Sunday, July 24, 2011

Manila promotes use of 'Green' vehicles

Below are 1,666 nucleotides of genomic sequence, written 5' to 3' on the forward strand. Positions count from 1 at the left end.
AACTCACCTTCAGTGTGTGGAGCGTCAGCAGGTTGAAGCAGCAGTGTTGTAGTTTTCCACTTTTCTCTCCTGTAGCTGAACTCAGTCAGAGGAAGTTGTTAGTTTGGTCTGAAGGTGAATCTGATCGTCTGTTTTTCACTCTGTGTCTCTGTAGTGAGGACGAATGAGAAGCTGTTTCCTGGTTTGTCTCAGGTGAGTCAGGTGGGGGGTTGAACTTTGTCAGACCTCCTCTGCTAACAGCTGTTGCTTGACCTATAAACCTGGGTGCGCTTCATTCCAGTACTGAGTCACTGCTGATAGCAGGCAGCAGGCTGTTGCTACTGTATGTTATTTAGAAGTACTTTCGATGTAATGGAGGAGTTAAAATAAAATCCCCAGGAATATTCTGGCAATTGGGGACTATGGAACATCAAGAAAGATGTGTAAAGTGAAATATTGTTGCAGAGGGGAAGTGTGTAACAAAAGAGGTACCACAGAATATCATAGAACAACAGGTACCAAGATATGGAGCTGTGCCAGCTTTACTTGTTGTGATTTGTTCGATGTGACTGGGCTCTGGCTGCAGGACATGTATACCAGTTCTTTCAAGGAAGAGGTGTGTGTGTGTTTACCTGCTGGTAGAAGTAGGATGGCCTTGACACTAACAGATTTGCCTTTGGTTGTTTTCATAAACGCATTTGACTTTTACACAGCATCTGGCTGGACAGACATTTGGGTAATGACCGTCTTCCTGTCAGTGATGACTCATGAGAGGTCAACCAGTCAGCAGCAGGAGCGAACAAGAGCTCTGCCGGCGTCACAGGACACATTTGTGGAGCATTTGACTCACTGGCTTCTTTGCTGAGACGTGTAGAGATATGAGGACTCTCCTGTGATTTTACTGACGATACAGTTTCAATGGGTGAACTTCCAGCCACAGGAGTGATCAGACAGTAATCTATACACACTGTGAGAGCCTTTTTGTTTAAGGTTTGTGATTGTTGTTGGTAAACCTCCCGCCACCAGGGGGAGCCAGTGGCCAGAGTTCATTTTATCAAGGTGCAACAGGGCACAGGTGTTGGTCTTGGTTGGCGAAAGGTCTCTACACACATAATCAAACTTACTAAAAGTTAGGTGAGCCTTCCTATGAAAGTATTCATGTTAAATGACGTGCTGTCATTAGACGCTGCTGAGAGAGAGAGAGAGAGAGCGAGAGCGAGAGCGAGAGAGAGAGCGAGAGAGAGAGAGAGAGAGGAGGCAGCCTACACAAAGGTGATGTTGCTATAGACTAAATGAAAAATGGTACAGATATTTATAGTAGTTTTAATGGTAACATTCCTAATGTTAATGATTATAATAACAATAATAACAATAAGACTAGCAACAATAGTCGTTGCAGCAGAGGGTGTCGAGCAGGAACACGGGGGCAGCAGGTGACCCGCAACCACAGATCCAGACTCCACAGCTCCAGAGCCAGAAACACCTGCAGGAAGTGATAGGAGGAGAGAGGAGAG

MANILA, Philippines (Mindanao Examiner / July 24, 2011) - A partnership between the Aquino government and the Asian Development Bank (ADB) has established a national strategy to reduce the carbon footprint of road transport in the Philippines. The National Electric Vehicle Strategy (NEVS) is being implemented to promote the use of alternative fuel vehicles. Mandaluyong City in Metro Manila was the first local government unit to receive 20 electric tricycles (or e-tricycles) for testing and demonstration. These “green” vehicles have a seating capacity of six to eight passengers and run on rechargeable batteries. Charging takes about 20 minutes and drivers can charge their vehicles in four charging stations throughout the city. The e-tricycles will allow drivers to save money intended for buying conventional fuel and will also help reduce greenhouse gas emissions. On top of this, the ADB has committed $500 million to support the e-tricycle project. Later on, the strategy calls for introducing a wide range of electronic vehicles, such as tricycles, jeepneys, buses, and cars with the help of local entrepreneurs and technical experts. The Department of Energy (DOE) envisions that the promotion of e-tricycles will spur development of local capabilities to design and maintain small-sized electric cars. This will entice private investors to set-up local manufacturing facilities that will lead to the creation of more jobs and a dynamic market for locally assembled units for export to the ASEAN region in the future. A parallel effort is the Fueling Sustainable Transport Program (FSTP) that seeks to convert public and private vehicles from conventional to alternative fuels. These include compressed natural gas, liquefied natural gas, liquefied petroleum gas, and electric power. With ADB funding, the DOE, through the FSTP, likewise, aims to launch a series of pilot runs of electric and LPG jeepneys, as well as demonstration runs of electric buses and cars to show their viability in the country. In the long run, DOE expects to reduce the number of gasoline and diesel-fed transport vehicles in the country by 30% by 2020, providing a cleaner way forward for Philippine transportation.

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